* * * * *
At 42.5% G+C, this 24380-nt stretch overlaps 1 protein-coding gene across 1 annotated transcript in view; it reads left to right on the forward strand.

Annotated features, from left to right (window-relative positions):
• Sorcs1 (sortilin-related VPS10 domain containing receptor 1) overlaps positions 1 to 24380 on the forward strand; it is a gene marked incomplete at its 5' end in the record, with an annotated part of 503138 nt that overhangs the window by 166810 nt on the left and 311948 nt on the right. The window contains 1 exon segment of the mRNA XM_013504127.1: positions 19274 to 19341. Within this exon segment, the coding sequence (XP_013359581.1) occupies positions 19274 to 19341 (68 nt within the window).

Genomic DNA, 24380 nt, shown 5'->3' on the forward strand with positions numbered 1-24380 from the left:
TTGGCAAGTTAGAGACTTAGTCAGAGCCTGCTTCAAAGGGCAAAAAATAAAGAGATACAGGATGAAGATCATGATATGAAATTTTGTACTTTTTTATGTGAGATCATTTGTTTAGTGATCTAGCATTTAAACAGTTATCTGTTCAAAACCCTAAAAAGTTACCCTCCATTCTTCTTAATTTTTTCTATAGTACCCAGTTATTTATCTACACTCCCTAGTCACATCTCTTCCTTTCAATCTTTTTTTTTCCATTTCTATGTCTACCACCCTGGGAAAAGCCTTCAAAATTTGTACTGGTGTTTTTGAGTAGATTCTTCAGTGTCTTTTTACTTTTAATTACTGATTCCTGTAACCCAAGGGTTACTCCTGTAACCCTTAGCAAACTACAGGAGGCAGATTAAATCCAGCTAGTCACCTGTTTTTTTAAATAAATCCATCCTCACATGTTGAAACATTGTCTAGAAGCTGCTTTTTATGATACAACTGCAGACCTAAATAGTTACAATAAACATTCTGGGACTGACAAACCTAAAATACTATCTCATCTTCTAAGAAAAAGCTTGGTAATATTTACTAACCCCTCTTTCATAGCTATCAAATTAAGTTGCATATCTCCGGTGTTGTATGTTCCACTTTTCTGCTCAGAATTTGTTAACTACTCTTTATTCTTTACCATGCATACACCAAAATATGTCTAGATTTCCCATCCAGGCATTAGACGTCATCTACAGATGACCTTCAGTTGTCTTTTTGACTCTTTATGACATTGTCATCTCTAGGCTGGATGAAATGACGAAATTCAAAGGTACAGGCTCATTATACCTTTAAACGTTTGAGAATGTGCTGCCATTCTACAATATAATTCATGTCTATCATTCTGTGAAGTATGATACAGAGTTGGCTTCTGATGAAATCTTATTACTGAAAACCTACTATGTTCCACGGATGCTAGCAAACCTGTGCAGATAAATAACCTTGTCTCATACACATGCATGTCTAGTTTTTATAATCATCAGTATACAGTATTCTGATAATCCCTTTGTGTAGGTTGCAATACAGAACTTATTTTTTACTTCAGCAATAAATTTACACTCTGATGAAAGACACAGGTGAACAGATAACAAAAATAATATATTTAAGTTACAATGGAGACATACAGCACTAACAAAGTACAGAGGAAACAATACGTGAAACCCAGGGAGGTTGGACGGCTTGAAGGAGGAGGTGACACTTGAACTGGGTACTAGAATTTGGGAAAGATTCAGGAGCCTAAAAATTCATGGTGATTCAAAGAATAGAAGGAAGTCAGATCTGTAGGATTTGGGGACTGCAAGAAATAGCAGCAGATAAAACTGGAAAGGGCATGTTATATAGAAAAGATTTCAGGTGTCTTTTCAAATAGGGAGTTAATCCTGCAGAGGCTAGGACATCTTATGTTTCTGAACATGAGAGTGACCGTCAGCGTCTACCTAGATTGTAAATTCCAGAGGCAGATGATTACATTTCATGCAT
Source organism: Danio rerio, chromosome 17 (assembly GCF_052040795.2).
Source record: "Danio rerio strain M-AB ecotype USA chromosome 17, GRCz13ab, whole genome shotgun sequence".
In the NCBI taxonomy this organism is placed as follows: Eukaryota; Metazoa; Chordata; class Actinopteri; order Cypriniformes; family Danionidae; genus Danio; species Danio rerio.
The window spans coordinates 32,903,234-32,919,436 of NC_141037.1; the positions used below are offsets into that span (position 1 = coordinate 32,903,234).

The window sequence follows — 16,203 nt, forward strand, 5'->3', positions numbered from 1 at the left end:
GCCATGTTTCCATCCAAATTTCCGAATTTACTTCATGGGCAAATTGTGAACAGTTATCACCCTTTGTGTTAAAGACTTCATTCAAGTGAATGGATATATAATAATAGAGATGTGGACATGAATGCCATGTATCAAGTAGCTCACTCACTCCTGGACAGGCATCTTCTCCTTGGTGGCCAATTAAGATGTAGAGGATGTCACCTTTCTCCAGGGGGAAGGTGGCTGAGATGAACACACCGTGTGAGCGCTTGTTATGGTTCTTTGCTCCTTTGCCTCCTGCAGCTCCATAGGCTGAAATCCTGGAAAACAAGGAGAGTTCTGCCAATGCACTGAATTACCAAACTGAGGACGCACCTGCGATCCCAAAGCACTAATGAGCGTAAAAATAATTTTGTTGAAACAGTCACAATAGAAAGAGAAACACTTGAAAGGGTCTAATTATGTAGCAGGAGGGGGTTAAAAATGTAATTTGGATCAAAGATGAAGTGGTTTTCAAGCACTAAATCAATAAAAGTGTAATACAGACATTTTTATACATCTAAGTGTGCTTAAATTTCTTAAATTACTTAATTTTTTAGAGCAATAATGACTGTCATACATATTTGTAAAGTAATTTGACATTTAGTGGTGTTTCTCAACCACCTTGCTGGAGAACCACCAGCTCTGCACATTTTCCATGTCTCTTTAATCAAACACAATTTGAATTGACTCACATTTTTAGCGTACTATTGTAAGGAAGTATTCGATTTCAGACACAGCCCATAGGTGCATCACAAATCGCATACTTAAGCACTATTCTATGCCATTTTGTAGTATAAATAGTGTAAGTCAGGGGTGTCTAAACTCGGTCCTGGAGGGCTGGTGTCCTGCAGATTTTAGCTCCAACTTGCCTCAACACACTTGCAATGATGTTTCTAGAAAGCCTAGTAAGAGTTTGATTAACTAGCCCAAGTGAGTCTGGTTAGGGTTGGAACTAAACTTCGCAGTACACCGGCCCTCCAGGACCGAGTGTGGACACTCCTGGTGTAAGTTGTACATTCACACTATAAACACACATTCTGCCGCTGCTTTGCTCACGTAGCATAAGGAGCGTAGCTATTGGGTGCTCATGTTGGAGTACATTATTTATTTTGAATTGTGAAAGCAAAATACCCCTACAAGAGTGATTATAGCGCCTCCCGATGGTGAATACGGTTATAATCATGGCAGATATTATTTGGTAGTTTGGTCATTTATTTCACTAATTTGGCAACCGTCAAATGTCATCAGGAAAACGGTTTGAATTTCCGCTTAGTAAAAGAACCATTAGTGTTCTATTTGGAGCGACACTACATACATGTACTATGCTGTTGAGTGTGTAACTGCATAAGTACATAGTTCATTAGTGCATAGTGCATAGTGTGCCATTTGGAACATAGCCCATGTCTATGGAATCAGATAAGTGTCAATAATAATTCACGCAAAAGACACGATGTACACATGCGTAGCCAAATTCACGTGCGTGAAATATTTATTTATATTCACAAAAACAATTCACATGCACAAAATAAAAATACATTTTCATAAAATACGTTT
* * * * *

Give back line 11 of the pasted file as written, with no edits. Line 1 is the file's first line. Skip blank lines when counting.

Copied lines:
GCCATGTTTCCATCCAAATTTCCGAATTTACTTCATGGGCAAATTGTGAACAGTTATCACCCTTTGTGTTAAAGACTTCATTCAAGTGAATGGATATATAATAATAGAGATGTGGACATGAATGCCATGTATCAAGTAGCTCACTCACTCCTGGACAGGCATCTTCTCCTTGGTGGCCAATTAAGATGTAGAGGATGTCACCTTTCTCCAGGGGGAAGGTGGCTGAGATGAACACACCGTGTGAGCGCTTGTTATGGTTCTTTGCTCCTTTGCCTCCTGCAGCTCCATAGGCTGAAATCCTGGAAAACAAGGAGAGTTCTGCCAATGCACTGAATTACCAAACTGAGGACGCACCTGCGATCCCAAAGCACTAATGAGCGTAAAAATAATTTTGTTGAAACAGTCACAATAGAAAGAGAAACACTTGAAAGGGTCTAATTATGTAGCAGGAGGGGGTTAAAAATGTAATTTGGATCAAAGATGAAGTGGTTTTCAAGCACTAAATCAATAAAAGTGTAATACAGACATTTTTATACATCTAAGTGTGCTTAAATTTCTTAAATTACTTAATTTTTTAGAGCAATAATGACTGTCATACATATTTGTAAAGTAATTTGACATTTAGTGGTGTTTCTCAACCACCTTGCTGGAGAACCACCAGCTCTGCACATTTTCCATGTCTCTTTAATCAAACACAATTTGAATTGACTCACATTTTTAGCGTACTATTGTAAGGAAGTATTCGATTTCAGACACAGCCCATAGGTGCATCACAAATCGCATACTTAAGCACTATTCTATGCCATTTTGTAGTATAAATAGTGTAAGTCAGGGGTGTCTAAACTCGGTCCTGGAGGGCTGGTGTCCTGCAGATTTTAGCTCCAACTTGCCTCAACACACTTGCAATGATGTTTCTAGAAAGCCTAGTAAGAGTTTGATTAACTAGCCCAAGTGAGTCTGGTTAGGGTTGGAACTAAACTTCGCAGTACACCGGCCCTCCAGGACCGAGTGTGGACACTCCTGGTGTAAGTTGTACATTCACACTATAAACACACATTCTGCCGCTGCTTTGCTCACGTAGCATAAGGAGCGTAGCTATTGGGTGCTCATGTTGGAGTACATTATTTATTTTGAATTGTGAAAGCAAAATACCCCTACAAGAGTGATTATAGCGCCTCCCGATGGTGAATACGGTTATAATCATGGCAGATATTATTTGGTAGTTTGGTCATTTATTTCACTAATTTGGCAACCGTCAAATGTCATCAGGAAAACGGTTTGAATTTCCGCTTAGTAAAAGAACCATTAGTGTTCTATTTGGAGCGACACTACATACATGTACTATGCTGTTGAGTGTGTAACTGCATAAGTACATAGTTCATTAGTGCATAGTGCATAGTGTGCCATTTGGAACATAGCCCATGTCTATGGAATCAGATAAGTGTCAATAATAATTCACGCAAAAGACACGATGTACACATGCGTAGCCAAATTCACGTGCGTGAAATATTTATTTATATTCACAAAAACAATTCACATGCACAAAATAAAAATACATTTTCATAAAATACGTTT